Skiing

Benjamin Raich, 2-time Olympic skiing champion, retires

Two-time Olympic gold medallist Benjamin Raich retired Thursday after 19 years on the alpine skiing World Cup circuit that included an overall title in 2006.

Austrian won GS, slalom gold in 2006, plus World Cup overall title

Austria's Benjamin Raich, who's 36 World Cup wins are more than any active male skier, is retiring after two Olympic titles and 14 world championship medals in a 19-year career. (Stanko Gruden/Agence Zoom)

Two-time Olympic champion Benjamin Raich retired Thursday after 19 years on the alpine skiing World Cup circuit that included an overall title.

"I don't have the motivation anymore to go the limit and you need that in ski racing," the 37-year-old Austrian said in an emotional statement to reporters.

"I have been training hard and with pleasure all summer. I am top fit, I am healthy," he said. "But when I think about racing, about [the World Cup opener in] Soelden, I am lacking that motivation ... I take a step forward, and I am stepping down as a ski racer."

Personal reasons also played a role in his decision. He married former slalom great Marlies Schild in April and they announced two months later they are expecting their first child.

36 World Cup victories

Raich won 14 medals at major championships, including gold in GS and slalom at the 2006 Turin Games, and 36 World Cup races — more than any other active male skier.

He took the overall World Cup title in 2006 and finished runner-up five times. He also won eight small crystal globes for the season's best skier in a discipline.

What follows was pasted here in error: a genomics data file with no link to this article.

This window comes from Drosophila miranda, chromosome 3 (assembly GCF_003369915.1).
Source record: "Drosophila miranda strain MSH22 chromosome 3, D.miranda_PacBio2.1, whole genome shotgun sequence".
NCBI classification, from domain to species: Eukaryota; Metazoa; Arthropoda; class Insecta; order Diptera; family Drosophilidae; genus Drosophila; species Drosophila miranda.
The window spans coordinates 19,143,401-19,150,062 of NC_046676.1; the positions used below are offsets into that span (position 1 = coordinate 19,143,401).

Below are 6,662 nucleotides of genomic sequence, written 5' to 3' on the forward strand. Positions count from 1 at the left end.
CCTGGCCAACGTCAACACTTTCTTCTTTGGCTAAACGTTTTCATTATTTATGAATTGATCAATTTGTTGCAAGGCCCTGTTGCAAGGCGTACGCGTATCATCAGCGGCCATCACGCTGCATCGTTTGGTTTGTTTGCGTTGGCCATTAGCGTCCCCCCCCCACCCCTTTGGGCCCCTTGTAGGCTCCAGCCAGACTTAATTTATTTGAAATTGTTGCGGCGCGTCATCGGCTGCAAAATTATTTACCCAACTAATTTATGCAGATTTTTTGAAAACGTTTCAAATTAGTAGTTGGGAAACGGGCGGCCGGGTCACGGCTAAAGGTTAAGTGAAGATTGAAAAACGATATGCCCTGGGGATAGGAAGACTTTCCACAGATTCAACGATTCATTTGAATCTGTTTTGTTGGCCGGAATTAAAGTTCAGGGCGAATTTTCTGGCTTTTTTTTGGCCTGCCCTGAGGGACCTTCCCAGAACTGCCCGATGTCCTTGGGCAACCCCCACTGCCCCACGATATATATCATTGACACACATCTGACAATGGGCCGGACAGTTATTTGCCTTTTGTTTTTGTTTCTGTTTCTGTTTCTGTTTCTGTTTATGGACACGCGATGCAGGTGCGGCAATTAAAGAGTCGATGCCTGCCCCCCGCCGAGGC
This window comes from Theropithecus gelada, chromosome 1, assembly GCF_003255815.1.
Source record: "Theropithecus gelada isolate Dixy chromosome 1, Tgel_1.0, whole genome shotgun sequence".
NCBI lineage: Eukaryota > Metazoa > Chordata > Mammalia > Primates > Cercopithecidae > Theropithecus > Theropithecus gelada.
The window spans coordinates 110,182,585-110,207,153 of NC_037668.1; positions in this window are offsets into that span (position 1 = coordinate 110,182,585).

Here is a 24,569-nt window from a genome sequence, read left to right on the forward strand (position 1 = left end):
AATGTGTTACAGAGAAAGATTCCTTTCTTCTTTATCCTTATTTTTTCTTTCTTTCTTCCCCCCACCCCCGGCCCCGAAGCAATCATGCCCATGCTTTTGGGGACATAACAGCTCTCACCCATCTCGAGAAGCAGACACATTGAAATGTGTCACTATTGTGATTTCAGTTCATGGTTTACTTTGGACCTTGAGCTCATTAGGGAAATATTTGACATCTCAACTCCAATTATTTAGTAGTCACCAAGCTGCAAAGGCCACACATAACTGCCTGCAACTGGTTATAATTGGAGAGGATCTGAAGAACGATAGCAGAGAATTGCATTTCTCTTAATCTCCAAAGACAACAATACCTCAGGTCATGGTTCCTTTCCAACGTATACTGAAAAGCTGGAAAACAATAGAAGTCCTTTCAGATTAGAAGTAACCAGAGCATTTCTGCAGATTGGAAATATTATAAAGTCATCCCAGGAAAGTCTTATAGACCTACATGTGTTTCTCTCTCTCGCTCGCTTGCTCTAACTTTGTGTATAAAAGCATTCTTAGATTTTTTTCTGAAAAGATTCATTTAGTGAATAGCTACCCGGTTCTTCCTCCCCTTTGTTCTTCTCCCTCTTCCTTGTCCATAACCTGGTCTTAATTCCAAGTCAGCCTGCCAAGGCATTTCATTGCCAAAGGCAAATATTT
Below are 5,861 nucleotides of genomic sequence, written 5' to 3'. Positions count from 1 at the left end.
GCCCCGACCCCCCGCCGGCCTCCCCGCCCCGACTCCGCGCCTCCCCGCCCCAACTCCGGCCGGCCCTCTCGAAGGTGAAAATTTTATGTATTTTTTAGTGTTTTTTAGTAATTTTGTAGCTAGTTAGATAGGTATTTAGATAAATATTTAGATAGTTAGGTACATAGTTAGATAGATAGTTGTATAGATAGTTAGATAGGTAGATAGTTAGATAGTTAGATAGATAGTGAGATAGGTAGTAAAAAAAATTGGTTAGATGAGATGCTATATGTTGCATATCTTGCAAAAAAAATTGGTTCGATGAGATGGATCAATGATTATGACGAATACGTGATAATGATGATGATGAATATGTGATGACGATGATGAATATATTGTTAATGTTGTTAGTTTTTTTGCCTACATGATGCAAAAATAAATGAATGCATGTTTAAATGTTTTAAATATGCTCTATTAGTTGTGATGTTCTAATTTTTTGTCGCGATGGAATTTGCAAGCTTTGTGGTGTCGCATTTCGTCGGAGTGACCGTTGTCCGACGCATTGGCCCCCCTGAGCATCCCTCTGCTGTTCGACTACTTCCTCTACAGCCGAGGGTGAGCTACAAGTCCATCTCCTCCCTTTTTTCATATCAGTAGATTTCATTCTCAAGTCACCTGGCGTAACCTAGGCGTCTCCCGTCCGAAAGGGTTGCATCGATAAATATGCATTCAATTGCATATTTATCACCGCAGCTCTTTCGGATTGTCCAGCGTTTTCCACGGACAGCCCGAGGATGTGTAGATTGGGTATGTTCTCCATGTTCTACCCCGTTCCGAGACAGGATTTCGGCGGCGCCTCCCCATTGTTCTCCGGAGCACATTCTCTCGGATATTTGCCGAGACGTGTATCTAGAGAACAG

In 441 World Cup starts, Raich had 227 top-10 finishes, four short of Norwegian standout Kjetil Andre Aamodt's record of 231.

"I am very content and I am grateful for what I've achieved," said Raich, adding he took the decision to retire two weeks ago.

Raich is the fifth prominent skier from Austria to retire in the off-season after Mario Matt, Nicole Hosp, Andrea Fischbacher and Kathrin Zettel also ended their careers.

Austria ski federation president Peter Schroecksnadel called Raich "the biggest ski racer we've ever had in our federation."

"Not just as a skier but also as a human being," Schroecksnadel said. "We are proud of him, as a person and as an athlete."

Raich was a multiple junior world champion when he made his World Cup debut at the age of 18 in 1996. His first win came three years later at the annual night slalom in Schladming, a race he would win three more times.

Specialized in the technical disciplines in his early years, Raich gradually developed into an all-round competitor.

Four-time World Cup runner-up

He was beaten by Bode Miller for the overall title in 2005, but won the big crystal globe with a lower points total the following year ahead of the American and Norway's Aksel Lund Svindal.

One of the most consistent performers of his generation, Raich ended runner-up the following four seasons. Twice he was edged by Svindal — in 2007 by 13 points and two years later by two points.

Miller again in 2008 and Carlo Janka of Switzerland in 2010 also denied the Austrian a second overall title.

Struggling with persistent back problems, Raich added just one more win in the past five years — a super-G in Crans Montana, Switzerland, in 2012. The injury also forced him out of the Olympic super-combined race of the 2014 Sochi Games.

Many expected him to retire last year, when Schild ended her career after setting a record for most slalom wins on the women's World Cup.

Despite becoming Austria's most successful skier since Hermann Maier, Raich kept a low profile off the slopes.

His relationship with Schild, which started in 2004, has been widely documented over the years but the pair usually preferred to stay away from the limelight, though they have been appearing together in advertising for an Austrian insurance company for many years.

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